“It is absolutely essential to use the correct fuel filters,” says Detroit Diesel’s Faris. “Injector warranties may be voided if the correct filters are not used.” Using the same brand and part number as the original is likely the “easiest way” to make sure you’ve got the right filter. Faris adds, “Detroit Diesel-certified repair shops are equipped to provide the same filters that came on the truck and can verify filter part numbers by using our electronic parts system.” The company publishes the “Lubricating Oil, Fuel, and Filters” brochure, listing correct part numbers for all Detroit engines.

Staying up-to-date on engine manufacturer recommendations also is helpful. “Use the product recommended by the engine manufacturer,” Bandoly says. “Go by an interchange or application guide.”

A reputable filter source “should be able to provide you with supporting data to ensure that their product indeed meets the filtration requirements set by the OEM for a specific application,” Baldwin’s Englund says.

Routine changes
When it comes to change intervals, all our sources agree engine manufacturers have sound recommendations. Read your owner’s manual and change as often as recommended. Filter clogging is often just a symptom of not changing at the proper miles or engine hours.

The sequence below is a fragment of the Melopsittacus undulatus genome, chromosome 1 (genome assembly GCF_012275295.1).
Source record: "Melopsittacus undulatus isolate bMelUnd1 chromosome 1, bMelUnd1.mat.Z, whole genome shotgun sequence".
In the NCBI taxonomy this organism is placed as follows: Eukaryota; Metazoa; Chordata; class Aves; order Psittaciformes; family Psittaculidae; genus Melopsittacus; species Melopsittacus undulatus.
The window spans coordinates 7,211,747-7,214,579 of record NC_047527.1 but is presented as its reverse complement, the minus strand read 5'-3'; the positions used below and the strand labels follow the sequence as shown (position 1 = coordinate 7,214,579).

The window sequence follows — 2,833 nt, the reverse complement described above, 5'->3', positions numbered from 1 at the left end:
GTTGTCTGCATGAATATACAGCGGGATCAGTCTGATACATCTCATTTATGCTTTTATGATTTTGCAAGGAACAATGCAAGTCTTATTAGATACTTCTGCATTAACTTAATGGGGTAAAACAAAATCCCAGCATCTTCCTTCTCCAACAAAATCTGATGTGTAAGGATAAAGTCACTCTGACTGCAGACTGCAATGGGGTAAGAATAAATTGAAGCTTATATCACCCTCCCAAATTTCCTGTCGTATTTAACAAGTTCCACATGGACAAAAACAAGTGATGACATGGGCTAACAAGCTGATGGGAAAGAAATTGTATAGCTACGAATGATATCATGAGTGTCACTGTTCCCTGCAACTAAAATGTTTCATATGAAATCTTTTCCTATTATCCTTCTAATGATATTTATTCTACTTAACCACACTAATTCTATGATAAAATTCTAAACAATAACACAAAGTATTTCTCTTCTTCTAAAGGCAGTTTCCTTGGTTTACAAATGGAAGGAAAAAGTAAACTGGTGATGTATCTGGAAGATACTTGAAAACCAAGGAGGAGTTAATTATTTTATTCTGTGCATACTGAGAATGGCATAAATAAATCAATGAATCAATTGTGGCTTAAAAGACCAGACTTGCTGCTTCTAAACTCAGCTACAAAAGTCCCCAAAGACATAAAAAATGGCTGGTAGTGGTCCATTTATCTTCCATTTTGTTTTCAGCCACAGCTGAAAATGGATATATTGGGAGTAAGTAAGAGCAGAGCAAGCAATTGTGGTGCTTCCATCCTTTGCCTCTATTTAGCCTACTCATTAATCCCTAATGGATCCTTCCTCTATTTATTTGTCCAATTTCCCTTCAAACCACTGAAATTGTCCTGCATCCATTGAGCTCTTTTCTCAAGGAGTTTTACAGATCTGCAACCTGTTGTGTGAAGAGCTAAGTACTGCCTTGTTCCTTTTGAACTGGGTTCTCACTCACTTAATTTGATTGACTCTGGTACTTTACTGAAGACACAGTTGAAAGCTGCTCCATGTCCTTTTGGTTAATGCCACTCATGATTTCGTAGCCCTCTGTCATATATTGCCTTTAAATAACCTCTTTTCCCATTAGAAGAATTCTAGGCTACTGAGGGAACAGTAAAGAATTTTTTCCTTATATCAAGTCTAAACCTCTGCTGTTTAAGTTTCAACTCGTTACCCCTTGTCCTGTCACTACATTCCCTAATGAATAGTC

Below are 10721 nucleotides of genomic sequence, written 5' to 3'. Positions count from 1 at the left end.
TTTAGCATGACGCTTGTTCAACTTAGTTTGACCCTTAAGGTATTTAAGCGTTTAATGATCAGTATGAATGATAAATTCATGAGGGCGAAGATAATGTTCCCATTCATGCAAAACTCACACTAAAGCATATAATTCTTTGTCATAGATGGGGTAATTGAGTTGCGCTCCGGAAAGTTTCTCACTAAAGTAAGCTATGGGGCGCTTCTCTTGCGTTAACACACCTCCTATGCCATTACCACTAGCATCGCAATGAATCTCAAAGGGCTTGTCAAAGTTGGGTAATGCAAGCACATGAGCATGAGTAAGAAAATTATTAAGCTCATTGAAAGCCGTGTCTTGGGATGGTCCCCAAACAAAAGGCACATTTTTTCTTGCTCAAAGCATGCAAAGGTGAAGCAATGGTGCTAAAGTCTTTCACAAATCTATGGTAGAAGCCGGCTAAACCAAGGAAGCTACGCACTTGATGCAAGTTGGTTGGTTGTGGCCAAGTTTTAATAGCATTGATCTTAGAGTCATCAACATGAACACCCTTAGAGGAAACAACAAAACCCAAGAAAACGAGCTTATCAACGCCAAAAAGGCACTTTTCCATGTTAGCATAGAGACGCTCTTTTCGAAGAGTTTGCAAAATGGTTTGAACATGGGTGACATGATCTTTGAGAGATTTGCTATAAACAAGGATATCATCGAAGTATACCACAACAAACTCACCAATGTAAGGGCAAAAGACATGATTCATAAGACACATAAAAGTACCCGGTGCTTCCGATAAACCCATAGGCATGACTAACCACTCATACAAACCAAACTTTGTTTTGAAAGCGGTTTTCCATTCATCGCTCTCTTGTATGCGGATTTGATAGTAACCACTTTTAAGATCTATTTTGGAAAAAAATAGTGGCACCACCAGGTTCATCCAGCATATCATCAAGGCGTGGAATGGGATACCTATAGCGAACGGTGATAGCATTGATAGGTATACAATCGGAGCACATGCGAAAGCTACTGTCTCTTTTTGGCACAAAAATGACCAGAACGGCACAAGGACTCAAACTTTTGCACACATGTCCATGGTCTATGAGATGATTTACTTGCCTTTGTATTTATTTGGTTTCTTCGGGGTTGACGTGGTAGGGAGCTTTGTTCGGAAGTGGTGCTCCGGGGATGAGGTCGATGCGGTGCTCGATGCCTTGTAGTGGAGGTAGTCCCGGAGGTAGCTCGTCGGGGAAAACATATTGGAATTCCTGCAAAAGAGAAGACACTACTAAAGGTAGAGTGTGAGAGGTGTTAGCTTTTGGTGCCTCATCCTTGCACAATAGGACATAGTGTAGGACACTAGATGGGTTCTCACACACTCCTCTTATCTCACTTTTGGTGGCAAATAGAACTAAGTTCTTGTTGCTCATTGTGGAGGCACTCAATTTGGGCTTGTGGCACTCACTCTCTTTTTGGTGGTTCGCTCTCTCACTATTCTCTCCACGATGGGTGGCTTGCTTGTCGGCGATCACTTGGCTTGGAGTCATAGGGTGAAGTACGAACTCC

Bandoly points out that when switching to biodiesel, you should be prepared to change at least the primary filter more frequently for a few cycles because of the way this fuel loosens stuff that’s in the system and makes it come through with the fuel.

In the past, some truckers would install a finer, secondary-type filter on the primary side in order to save the secondary and make it necessary to change only one filter. It’s not smart to try it, says Baldwin’s Travis Winberg, who advises that “using too fine a primary filter shortens the life of the primary filter. Additionally, the use of a very fine primary filter may cause excessive restriction to the flow of fuel, resulting in poor engine performance.”

If you’re dead set on only changing one filter, there are high-capacity combination water separators and primary and secondary filtration systems available.

For more information:
Baldwin Filters
(800) 322-5394

Detroit Diesel Corporation
(313) 592-5000

Donaldson Company
(952) 887-3131

Wix Corporation
(800) 949-6698